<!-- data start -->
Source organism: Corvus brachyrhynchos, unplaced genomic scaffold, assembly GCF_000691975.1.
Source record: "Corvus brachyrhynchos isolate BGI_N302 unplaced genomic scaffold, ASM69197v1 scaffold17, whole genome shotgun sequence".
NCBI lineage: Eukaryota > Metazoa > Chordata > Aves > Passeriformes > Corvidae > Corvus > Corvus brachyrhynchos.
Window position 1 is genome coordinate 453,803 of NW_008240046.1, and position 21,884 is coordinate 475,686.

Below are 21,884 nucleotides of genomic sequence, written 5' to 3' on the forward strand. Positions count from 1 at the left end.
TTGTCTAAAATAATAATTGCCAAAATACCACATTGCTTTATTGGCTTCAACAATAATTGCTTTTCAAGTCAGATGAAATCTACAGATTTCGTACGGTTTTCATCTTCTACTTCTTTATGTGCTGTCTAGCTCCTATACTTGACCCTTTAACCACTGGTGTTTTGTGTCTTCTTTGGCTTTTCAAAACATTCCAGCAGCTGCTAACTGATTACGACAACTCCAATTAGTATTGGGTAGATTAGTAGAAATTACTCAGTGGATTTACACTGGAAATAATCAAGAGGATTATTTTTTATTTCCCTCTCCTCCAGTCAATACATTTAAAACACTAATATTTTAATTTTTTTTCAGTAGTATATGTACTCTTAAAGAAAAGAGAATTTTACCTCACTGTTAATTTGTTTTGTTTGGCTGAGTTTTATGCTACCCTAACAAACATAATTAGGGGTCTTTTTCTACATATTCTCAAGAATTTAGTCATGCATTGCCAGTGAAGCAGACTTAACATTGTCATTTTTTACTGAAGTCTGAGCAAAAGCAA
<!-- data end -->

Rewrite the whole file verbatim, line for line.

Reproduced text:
Source organism: Corvus brachyrhynchos, unplaced genomic scaffold, assembly GCF_000691975.1.
Source record: "Corvus brachyrhynchos isolate BGI_N302 unplaced genomic scaffold, ASM69197v1 scaffold17, whole genome shotgun sequence".
NCBI lineage: Eukaryota > Metazoa > Chordata > Aves > Passeriformes > Corvidae > Corvus > Corvus brachyrhynchos.
Window position 1 is genome coordinate 453,803 of NW_008240046.1, and position 21,884 is coordinate 475,686.

Below are 21,884 nucleotides of genomic sequence, written 5' to 3' on the forward strand. Positions count from 1 at the left end.
TTGTCTAAAATAATAATTGCCAAAATACCACATTGCTTTATTGGCTTCAACAATAATTGCTTTTCAAGTCAGATGAAATCTACAGATTTCGTACGGTTTTCATCTTCTACTTCTTTATGTGCTGTCTAGCTCCTATACTTGACCCTTTAACCACTGGTGTTTTGTGTCTTCTTTGGCTTTTCAAAACATTCCAGCAGCTGCTAACTGATTACGACAACTCCAATTAGTATTGGGTAGATTAGTAGAAATTACTCAGTGGATTTACACTGGAAATAATCAAGAGGATTATTTTTTATTTCCCTCTCCTCCAGTCAATACATTTAAAACACTAATATTTTAATTTTTTTTCAGTAGTATATGTACTCTTAAAGAAAAGAGAATTTTACCTCACTGTTAATTTGTTTTGTTTGGCTGAGTTTTATGCTACCCTAACAAACATAATTAGGGGTCTTTTTCTACATATTCTCAAGAATTTAGTCATGCATTGCCAGTGAAGCAGACTTAACATTGTCATTTTTTACTGAAGTCTGAGCAAAAGCAA